The Jefferson Literary and Debating Society was founded on July 14, 1825,
by sixteen disgruntled members of the now-defunct Patrick Henry Society
in Room Seven, West Lawn. In the intervening 180 years, the Jefferson
Society has distinguished itself as the oldest continuously existing
collegiate debating society in North America, and indeed the second-oldest
Greek-lettered organization in the United States. The Society, named in
honor of Thomas Jefferson, father of the
University of Virginia, boasts among
its membership the likes of Edgar Allan Poe, former
Virginia Governor James Gilmore, President Woodrow
Wilson and former University President John T. Casteen III. Honorary membership
has been conferred upon such dignified ladies and gentlemen as President
James Madison, President James Monroe,
the Marquis de Lafayette and Prime Minister
Official meetings of the Society begin at 7:29 every Friday evening in which
classes are in session. People refer to “the Hall” and “the Society”
synonymously. Before the program starts, members stop by Room 7 on the Lawn
for “Sippers” The Room 7 Resident of the Society provides food and beverages
for Society members every Friday afternoon starting around 5:30. If you are
of age, be sure to try a whiskey sour, our signature drink.
At approximately 7:29 p.m., the esteemed President of the Society gavels in
the meeting. Next, our Vice President introduces the program for that
evening. Usually, the program takes the form of a
guest speaker, though at other times it is an
oratorical or literary contest. Because the Society hosts these speakers
as a service to the community, all programs are free and open to the public.
Recent speakers have included N.O.W. President Patricia Ireland, National
Security Agency Director Lieutenant General Mike Hayden, Poet Laureate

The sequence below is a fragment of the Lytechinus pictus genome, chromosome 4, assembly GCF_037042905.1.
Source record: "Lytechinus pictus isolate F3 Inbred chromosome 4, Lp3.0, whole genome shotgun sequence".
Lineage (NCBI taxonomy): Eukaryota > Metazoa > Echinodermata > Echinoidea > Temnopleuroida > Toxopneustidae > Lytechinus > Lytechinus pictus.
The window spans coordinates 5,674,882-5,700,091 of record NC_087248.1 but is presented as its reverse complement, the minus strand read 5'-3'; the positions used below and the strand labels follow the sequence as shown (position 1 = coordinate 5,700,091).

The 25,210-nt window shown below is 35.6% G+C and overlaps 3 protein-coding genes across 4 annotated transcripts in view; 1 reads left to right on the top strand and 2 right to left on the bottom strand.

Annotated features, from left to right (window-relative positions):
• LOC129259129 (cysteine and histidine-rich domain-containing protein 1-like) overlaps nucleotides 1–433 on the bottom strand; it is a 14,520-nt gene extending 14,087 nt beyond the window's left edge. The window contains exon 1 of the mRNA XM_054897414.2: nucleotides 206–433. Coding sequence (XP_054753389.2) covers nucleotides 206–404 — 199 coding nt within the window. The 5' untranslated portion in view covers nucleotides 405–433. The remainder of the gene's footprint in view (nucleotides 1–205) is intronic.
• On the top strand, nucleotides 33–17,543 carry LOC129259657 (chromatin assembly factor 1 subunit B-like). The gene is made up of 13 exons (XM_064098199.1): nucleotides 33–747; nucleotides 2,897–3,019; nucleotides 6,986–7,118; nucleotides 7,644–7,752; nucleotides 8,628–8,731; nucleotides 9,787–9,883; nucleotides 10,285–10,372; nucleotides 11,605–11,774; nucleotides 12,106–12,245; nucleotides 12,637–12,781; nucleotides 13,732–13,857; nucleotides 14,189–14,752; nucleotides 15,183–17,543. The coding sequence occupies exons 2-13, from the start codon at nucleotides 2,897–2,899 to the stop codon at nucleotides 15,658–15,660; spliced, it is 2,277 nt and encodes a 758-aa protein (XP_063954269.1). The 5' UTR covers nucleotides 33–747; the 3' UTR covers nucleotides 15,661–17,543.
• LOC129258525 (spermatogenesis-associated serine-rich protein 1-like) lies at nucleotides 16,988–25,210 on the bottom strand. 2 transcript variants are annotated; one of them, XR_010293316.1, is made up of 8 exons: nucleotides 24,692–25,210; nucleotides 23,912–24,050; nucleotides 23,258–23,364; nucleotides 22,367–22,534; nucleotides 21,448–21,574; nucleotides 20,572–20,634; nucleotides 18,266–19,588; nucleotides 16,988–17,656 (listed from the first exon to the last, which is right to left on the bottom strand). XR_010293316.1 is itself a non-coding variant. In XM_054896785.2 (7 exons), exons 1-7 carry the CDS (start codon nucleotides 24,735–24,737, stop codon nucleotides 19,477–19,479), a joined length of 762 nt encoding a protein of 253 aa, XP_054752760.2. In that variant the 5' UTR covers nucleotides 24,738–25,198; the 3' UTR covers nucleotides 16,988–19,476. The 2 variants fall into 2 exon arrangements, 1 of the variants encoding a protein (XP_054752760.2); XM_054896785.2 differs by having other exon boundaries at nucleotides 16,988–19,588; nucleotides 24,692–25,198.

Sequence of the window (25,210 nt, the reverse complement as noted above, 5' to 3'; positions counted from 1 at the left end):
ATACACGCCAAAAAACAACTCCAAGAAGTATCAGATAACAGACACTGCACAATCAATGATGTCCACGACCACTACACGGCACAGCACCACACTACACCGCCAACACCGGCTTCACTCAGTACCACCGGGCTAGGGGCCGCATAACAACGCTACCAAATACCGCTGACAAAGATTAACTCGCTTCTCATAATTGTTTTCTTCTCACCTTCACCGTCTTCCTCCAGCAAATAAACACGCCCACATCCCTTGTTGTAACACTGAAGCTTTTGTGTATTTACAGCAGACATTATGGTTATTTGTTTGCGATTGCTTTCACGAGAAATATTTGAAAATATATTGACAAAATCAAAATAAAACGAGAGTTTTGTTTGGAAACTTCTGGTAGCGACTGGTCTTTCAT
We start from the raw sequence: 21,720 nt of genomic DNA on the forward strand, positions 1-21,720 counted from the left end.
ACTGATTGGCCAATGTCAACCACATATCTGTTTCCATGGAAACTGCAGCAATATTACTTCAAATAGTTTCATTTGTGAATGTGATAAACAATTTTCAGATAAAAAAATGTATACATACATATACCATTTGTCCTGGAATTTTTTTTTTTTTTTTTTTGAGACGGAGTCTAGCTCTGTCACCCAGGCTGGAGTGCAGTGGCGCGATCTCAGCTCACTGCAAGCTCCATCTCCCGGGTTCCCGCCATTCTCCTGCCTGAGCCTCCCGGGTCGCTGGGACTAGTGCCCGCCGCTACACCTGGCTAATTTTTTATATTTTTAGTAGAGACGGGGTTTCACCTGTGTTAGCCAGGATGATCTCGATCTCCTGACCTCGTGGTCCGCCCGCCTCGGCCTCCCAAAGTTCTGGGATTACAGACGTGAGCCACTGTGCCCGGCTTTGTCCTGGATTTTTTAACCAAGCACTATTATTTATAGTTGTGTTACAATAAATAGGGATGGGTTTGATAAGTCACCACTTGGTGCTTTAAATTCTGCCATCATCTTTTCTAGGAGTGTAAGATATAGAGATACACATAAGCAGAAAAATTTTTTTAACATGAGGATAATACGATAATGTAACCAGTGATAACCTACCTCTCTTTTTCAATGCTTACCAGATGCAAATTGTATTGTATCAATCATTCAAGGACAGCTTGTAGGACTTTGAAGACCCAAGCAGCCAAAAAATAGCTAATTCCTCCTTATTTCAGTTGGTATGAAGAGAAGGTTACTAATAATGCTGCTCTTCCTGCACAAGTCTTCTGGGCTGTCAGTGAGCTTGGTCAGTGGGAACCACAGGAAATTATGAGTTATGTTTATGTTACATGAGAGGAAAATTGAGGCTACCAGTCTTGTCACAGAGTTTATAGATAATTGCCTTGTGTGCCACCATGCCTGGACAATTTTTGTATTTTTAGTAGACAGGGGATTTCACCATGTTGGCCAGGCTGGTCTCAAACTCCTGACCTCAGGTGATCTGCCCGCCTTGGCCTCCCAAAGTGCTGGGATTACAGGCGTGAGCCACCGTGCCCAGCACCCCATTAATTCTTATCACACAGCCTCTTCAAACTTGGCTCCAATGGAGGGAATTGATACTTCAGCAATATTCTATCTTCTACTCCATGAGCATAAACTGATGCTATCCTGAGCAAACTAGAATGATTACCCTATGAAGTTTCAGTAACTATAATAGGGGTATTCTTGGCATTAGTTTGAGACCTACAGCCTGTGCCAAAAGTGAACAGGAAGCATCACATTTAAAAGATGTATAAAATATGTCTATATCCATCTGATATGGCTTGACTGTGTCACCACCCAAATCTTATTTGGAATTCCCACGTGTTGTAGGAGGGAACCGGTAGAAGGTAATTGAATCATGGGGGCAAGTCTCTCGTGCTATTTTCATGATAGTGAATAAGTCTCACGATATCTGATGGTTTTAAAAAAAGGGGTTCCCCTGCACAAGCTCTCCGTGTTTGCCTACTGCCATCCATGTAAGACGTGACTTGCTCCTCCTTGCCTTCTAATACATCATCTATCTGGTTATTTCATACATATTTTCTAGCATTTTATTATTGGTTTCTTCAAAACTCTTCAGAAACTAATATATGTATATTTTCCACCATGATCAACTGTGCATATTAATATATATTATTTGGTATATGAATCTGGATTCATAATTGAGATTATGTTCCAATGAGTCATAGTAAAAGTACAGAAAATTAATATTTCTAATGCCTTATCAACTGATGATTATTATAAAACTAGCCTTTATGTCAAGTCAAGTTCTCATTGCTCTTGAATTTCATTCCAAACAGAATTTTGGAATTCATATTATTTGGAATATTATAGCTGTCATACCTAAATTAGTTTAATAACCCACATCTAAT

of New York Sharon Olds, Georgia Congressman Bob Barr, Florida Senator
Bill Nelson and Westinghouse CEO Charles Pryor. Oratorical programs
throughout the year include the Moomaw Oratorical Contest, the Tell-tale
Literary Contest and the Edgar Allan Poe Reading Contest. In addition,
we have the Smith Simpson Debate on Diplomacy between the Jefferson Society
and the Washington Society every spring. Every fall, the two Societies
compete in an ethics debate, and a humorous debate known as the Harrison
After the program ends, we take a brief recess during which regular members
storm the food and beverage table provided by the Keeper of the Hall.
All catch up with their friends and the officers of the Society scurry
around trying to prepare for the meeting.
Eventually, the meeting comes back to order and we proceed with the regular
business of the Society. Committee reports, presentations by the regular
membership and, most importantly, probationary presentations follow.
Probationary membership entails passing an interview, and full membership
comes after passing a presentation and meeting several other requirements.
Generally, meetings include much oration and discussion, with an appropriate
mix of playful banter and serious debate. Occasionally, members propose
formal debates on such issues as affirmative action, the state of world
affairs and biomedical ethics, to name a few. Other activities during
meetings include flaming contests, declarations of war and even duel
challenges. The Society strikes a delicate balance between the need for
substantive debate and the fact that everyone wants to have a good time on a
Friday night. It is difficult to truly characterize Society meetings; you
just have to attend the meetings and see for yourself. Typically, save for
membership proceedings at the beginning and end of each semester, the
entirety of our meetings are open to guests.
The Society also sponsors several events for its members outside of Friday
meetings: a Meet the Probies party, a Probie vs. Regular Member football
game, the Wilson Day and Founders Day formals, the Restoration Ball
(co-sponsored with the University Guide Service) and many more. The Society
prides itself on providing this wide variety of activities for its members.
Members of the Society come from myriad corners of the University and
reflect many of its varied facets: there are members from the College
and Graduate School of Arts & Sciences, the Undergraduate and Graduate
School of Education, and the Engineering, Commerce, Law and Medical Schools.
We boast an appreciable number of students who hail from beyond the
Commonwealth’s borders, and have a large contingent of people from outside
the United States. Some members have always been students in an academic
setting, while others have ventured outside the world of academia to serve
in the military, to work as law clerks or to otherwise delve into the real
For more information about the Society, please browse through this web site.